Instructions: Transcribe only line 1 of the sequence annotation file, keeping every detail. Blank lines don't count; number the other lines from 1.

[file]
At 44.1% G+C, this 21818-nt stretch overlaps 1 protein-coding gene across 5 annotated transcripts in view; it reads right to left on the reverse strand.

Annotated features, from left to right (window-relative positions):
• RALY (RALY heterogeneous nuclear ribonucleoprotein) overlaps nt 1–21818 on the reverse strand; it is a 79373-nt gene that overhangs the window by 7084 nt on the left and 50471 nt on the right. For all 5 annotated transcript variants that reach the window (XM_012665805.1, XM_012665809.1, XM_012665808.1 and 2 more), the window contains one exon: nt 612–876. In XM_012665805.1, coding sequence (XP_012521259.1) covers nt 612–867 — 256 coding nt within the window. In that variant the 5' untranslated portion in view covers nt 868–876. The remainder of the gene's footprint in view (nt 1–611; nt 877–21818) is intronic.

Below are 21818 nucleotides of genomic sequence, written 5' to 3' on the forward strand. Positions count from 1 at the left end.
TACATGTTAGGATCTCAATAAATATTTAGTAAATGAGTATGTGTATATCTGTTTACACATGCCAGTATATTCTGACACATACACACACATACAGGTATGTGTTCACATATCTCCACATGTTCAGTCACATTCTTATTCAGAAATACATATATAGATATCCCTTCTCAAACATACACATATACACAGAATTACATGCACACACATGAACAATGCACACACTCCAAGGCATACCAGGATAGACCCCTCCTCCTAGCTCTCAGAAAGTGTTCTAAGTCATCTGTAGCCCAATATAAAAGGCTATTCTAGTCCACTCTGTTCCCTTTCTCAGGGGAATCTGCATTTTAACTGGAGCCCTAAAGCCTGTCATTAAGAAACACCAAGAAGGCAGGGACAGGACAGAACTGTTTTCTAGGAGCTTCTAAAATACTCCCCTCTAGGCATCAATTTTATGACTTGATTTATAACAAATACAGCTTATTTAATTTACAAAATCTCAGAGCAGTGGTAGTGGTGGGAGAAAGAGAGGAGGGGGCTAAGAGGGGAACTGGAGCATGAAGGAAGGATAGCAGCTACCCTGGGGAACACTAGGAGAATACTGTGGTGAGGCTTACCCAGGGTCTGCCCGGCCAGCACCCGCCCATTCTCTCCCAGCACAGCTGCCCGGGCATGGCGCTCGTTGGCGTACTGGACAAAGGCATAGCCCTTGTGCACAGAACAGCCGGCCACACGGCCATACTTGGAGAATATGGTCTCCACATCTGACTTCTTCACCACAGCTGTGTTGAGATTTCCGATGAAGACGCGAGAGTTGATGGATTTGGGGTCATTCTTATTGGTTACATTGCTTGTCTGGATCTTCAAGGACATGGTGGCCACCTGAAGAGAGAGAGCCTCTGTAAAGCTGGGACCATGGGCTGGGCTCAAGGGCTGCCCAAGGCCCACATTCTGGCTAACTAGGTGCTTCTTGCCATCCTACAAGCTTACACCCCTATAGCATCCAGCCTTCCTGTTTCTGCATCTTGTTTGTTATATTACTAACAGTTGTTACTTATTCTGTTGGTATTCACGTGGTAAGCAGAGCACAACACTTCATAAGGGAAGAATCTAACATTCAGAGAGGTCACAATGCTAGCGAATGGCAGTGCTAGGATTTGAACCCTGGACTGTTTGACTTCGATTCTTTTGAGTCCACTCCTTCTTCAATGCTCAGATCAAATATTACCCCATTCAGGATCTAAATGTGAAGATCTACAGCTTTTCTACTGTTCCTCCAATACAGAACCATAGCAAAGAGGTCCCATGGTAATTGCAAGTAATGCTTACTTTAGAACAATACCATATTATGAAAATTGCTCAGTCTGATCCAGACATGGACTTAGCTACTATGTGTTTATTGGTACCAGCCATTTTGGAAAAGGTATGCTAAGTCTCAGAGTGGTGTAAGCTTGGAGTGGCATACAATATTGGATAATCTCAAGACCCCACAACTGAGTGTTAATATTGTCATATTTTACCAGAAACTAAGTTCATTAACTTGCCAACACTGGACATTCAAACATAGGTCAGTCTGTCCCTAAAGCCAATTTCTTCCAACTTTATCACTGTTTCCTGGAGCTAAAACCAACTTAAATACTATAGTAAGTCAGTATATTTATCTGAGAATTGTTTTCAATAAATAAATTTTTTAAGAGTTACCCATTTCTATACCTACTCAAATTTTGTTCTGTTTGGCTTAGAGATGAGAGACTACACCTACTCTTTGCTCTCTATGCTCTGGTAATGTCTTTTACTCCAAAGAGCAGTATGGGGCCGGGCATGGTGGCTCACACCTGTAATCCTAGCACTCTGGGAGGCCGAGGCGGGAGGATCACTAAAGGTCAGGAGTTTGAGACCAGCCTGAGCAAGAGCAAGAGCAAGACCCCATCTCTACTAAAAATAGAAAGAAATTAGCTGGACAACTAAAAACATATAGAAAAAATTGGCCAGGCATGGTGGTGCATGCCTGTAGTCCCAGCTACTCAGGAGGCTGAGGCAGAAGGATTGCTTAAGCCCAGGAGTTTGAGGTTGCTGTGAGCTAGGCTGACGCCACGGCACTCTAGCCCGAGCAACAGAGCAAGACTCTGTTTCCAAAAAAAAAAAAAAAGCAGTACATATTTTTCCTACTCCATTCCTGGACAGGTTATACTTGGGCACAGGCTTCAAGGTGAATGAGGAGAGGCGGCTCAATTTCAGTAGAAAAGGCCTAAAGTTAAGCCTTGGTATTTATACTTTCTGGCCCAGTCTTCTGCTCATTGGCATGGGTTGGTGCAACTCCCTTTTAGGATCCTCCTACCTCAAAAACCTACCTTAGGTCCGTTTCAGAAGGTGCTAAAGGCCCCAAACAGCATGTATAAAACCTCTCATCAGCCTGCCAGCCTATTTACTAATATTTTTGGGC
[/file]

At 44.1% G+C, this 21818-nt stretch overlaps 1 protein-coding gene across 5 annotated transcripts in view; it reads right to left on the reverse strand.